The facility is expected to generate 10 or so jobs (the planning board is looking to limit the size of the operation) and I'm not sure of the total money generated.

I am interested in this facility coming into town because it would shorten the trips it takes for me to get my animals processed. I take my animals to West Gardiner or Windham for processing and would love to reduce my travel. Further, it is difficult to get animals processed in a timely manner as we lack slaughter dates in this area. Those of us who process our animals for resale require a state or federal inspector to be on hand when our animals are processed to ensure they are done cleanly and correctly. Getting a slaughter date for animals under inspection is often difficult unless you plan six or more months in advance. Sometimes that just isn't possible. Another facility would greatly help us out.

Kimber Murphy-Hunt's picture

Not so much "NIMBY"... just put it where it belongs...

While I agree with you, Gil, that the jobs and new businesses are needed, I have to side with the abutters in this instance. There are locations within the industrial zone where this business could open. If I owned abutting property, I wouldn't want a slaughterhouse going in right next to me, either. Allowing a variance would be typical of Auburn, though. It's just one more way for the city to put the screws to it's taxpaying residents.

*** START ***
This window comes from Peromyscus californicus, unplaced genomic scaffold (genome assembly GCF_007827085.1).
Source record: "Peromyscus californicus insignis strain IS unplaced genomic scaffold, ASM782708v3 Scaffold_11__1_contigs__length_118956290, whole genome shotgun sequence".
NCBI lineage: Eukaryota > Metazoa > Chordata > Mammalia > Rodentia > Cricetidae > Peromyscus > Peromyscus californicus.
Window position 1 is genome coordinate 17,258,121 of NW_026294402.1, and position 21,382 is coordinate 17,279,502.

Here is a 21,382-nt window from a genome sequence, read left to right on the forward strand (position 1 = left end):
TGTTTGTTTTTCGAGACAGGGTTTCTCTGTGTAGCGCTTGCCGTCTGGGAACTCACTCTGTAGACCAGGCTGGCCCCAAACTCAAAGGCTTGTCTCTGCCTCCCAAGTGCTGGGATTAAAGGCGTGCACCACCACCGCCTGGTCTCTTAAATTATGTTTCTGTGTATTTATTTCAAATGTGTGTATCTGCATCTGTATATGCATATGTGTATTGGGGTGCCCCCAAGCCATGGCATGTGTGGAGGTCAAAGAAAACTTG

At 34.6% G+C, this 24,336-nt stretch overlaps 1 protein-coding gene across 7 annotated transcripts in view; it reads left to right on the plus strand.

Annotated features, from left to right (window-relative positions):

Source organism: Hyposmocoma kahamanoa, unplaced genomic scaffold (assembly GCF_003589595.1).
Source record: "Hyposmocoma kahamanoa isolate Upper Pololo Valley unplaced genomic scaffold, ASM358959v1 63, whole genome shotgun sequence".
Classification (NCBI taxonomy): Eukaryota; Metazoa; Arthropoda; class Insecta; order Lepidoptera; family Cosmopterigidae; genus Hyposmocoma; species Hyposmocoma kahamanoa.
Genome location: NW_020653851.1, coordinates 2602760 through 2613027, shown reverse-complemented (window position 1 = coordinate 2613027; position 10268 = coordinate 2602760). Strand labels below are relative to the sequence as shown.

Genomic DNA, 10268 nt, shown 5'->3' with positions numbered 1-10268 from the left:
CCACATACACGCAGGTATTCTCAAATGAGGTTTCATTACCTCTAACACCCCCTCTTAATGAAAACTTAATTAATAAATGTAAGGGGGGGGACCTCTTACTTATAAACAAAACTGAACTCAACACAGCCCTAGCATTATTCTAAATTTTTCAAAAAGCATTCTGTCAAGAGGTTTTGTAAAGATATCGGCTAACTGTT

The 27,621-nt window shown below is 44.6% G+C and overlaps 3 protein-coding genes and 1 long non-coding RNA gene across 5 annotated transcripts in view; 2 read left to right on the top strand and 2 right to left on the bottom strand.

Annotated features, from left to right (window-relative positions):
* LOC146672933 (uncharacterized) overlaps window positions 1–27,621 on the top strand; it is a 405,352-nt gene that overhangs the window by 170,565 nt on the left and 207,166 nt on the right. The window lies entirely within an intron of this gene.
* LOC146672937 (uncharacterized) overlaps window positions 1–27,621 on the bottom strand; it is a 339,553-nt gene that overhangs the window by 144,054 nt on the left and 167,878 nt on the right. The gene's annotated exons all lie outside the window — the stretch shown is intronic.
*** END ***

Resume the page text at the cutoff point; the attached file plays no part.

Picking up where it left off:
You have to figure anyone that purchases property within the agricultural zone would be aware of the restrictions in place. It's not unusual for annual taxes to be around $5,000 or greater (10+ acres, house, garage & barn, typically). Their property valuation (and taxes) will not necessarily go down because an industrial operation gets a variance to go in next door. They'll continue to pay what they've been paying right along... and if they should try to sell? No way in hell is anyone going to give them what the city values their property at because of the industrial activity next door... through no fault of their own. When they bought, they bought with the assurance that something like this would NOT be allowed.

Allowing an industrial operation a variance to open on property zoned only for agricultural use would subject the area to increased road traffic (trucking in animals, trucking out meat, plus the daily workforce); to added noise (the animals, the equipment); to added pests (bugs, varmints). Last but not least, the area would acquire that lovely smell of death. It belongs in the industrial zone where the roads are engineered to handle heavier traffic; where the noise won't be an issue; where the bugs and the smell won't bother residential farmers.